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Fortunately for the monarchs, Walker had plenty of information to compile the report. “There was a lot of data to sort through, because not only is there academic research on it, but it’s also a species that benefits from community science,” she says.
Walker says the most critical data for the assessment was the population counts of the monarchs’ hibernating areas. “Because this butterfly clusters in a small area during the winter, it’s relatively easy to determine how many there are,” she explains. “In addition, the population that spends the winter is smaller, it is when it has the fewest number of individuals and, therefore, it is when it is most vulnerable.”
A Monarch butterfly sips nectar from a New England Aster. (Credit: Greg Thompson/USFWS)
How citizen scientists drive conservation
Walker says her work in conservation would be easier if more people contributed to citizen science projects. “There just aren’t enough researchers, we don’t have enough resources for just scientists to go out and collect all this data,” she says. “There are millions of insects, and we understand very little about most of them.”
Monarch butterflies have been something of an exception due to their popularity. They’re easy to notice and identify, they’re aesthetically pleasing, they’re even easy to raise in classrooms or at home to release into the wild. As for insects, they are incredibly well studied and their decline is well documented.
“It’s very, very important and people can make a big difference,” she says. “And I think the monarch is a good example of that.”
Get Involved: Find citizen science projects helping monarchs near you at ScienceNearMe.org!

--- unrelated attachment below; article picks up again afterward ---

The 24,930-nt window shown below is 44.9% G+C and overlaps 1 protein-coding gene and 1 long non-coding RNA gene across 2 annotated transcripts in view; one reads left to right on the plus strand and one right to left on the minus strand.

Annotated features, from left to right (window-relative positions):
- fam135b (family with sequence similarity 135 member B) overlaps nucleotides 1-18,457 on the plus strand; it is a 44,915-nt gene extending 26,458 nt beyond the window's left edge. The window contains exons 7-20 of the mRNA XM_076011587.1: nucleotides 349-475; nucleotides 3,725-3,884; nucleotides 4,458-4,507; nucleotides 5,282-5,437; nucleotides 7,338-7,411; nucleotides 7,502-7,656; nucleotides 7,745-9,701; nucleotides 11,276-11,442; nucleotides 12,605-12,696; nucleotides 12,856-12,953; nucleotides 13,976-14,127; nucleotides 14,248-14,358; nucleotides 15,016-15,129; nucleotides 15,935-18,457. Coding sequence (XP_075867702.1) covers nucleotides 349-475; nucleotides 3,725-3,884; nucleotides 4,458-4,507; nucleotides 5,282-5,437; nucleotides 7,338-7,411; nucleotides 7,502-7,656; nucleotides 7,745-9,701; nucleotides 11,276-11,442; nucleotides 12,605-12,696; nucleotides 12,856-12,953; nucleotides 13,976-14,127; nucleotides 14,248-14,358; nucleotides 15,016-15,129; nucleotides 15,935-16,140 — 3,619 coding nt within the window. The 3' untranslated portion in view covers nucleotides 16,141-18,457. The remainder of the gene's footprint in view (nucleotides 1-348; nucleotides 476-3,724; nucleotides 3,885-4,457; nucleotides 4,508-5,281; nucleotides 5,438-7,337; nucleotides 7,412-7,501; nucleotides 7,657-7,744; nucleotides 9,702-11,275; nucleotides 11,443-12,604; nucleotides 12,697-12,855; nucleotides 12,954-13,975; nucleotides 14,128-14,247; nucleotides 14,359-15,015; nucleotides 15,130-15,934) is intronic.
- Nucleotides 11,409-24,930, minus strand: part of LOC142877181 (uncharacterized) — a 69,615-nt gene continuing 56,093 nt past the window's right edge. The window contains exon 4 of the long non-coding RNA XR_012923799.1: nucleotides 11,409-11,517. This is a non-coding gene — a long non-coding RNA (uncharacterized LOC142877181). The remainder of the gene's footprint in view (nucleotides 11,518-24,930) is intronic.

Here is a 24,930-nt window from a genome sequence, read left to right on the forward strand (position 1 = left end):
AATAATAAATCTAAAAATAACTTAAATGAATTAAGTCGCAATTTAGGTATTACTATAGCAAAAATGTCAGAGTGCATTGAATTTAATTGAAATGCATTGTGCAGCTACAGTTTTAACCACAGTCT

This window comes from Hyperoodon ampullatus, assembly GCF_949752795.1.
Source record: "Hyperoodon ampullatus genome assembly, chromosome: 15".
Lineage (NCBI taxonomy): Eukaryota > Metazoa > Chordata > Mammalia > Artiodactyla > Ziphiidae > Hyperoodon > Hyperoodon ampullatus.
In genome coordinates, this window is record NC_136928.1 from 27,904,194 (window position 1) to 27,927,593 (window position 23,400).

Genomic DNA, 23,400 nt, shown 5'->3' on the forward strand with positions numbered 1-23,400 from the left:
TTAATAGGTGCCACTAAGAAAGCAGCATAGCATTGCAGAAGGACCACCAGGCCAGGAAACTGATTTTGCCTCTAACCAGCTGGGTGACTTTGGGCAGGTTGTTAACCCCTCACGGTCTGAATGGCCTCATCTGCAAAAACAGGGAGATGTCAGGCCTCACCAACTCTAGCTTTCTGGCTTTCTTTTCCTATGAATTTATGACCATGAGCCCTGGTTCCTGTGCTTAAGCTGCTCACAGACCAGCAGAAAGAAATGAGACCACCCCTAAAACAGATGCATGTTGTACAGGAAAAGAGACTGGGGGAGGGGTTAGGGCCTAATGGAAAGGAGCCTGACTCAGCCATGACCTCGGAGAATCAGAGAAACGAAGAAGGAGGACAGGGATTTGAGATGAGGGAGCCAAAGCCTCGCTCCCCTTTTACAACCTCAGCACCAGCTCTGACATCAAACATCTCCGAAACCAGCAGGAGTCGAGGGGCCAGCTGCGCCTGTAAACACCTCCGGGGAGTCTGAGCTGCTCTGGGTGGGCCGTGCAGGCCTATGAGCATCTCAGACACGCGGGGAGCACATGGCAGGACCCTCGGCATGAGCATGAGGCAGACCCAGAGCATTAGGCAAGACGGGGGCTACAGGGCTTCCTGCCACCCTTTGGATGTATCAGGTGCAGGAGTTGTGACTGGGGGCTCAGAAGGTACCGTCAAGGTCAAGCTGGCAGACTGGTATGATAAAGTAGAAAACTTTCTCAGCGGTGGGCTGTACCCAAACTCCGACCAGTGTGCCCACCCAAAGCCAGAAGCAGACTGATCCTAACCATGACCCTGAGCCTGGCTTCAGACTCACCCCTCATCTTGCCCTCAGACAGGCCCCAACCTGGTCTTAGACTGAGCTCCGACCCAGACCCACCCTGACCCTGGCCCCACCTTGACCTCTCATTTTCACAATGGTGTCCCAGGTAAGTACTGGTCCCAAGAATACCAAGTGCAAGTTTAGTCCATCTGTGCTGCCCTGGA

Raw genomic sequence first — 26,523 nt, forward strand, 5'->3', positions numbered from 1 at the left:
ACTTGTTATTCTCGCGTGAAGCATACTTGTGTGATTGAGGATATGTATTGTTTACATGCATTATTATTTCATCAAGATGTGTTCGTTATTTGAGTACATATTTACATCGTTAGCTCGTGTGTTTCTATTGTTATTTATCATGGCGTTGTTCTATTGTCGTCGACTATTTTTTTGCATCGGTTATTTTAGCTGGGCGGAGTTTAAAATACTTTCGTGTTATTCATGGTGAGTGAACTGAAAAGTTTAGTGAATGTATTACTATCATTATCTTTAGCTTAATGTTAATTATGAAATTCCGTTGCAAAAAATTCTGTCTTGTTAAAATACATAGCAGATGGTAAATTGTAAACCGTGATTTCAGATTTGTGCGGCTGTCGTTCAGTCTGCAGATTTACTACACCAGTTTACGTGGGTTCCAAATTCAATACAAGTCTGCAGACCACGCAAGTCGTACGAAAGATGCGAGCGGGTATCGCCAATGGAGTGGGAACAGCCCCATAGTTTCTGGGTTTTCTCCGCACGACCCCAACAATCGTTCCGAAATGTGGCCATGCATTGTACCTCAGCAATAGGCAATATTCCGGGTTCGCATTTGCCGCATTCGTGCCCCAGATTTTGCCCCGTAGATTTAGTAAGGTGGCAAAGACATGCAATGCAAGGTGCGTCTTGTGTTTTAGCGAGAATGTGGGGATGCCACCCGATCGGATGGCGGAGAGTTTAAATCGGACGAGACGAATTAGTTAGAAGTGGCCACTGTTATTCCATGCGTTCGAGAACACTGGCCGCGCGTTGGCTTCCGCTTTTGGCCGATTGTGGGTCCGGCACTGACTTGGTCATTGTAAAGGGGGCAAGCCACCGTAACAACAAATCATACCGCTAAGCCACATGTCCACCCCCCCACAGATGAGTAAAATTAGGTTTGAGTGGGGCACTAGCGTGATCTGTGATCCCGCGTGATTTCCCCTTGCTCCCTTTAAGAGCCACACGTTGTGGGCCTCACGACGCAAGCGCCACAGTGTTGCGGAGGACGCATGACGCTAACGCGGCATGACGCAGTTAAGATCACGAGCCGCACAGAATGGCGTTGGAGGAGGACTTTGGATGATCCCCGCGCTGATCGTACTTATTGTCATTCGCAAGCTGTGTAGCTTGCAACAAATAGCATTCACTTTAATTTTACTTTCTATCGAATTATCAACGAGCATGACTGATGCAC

For example, monarch tagging programs like the Southwest Monarch Study have led many researchers to understand where specific populations, such as those in Arizona, hibernate. “We definitely have the scientists in the community to thank for much of the understanding we have about migration,” says Walker.
Milkweed observations, which can be submitted through citizen science apps like iNaturalist, can guide restoration efforts (where is milkweed missing?) and tell conservation biologists where important milkweed habitats are found.
Even general butterfly observations are also helpful. For example, the North American Butterfly Association conducts an annual butterfly count, and that data is also useful for monarch conservation. “Even if you’re not looking for monarchs specifically and are just looking for butterflies in general, you can contribute to monarch research,” says Walker.
A future for monarchs
Walker came across some good news while working on the IUCN report. Although monarch numbers remain too low, their decline appears to have at least slowed somewhat. Their summer breeding populations have been more stable of late. Walker suspects that a large part of this is due to milkweed planting efforts. “People are planting milkweed in their gardens and parks, and it looks like this could be making a big difference,” he says.
Do you want to participate? Learn more about citizen science projects and other opportunities to help monarchs at Science Near Me. Science Near Me is a free resource to help you find opportunities to participate in all kinds of science events, projects, and programs near you, in person and online. Your citizen science projects come from partner SciStarter.org, which hosts thousands of citizen science projects on the Internet! Find ways to report monarch sightings, participate in tagging campaigns, raise caterpillars, attend monarch events, and more at ScienceNearMe.org.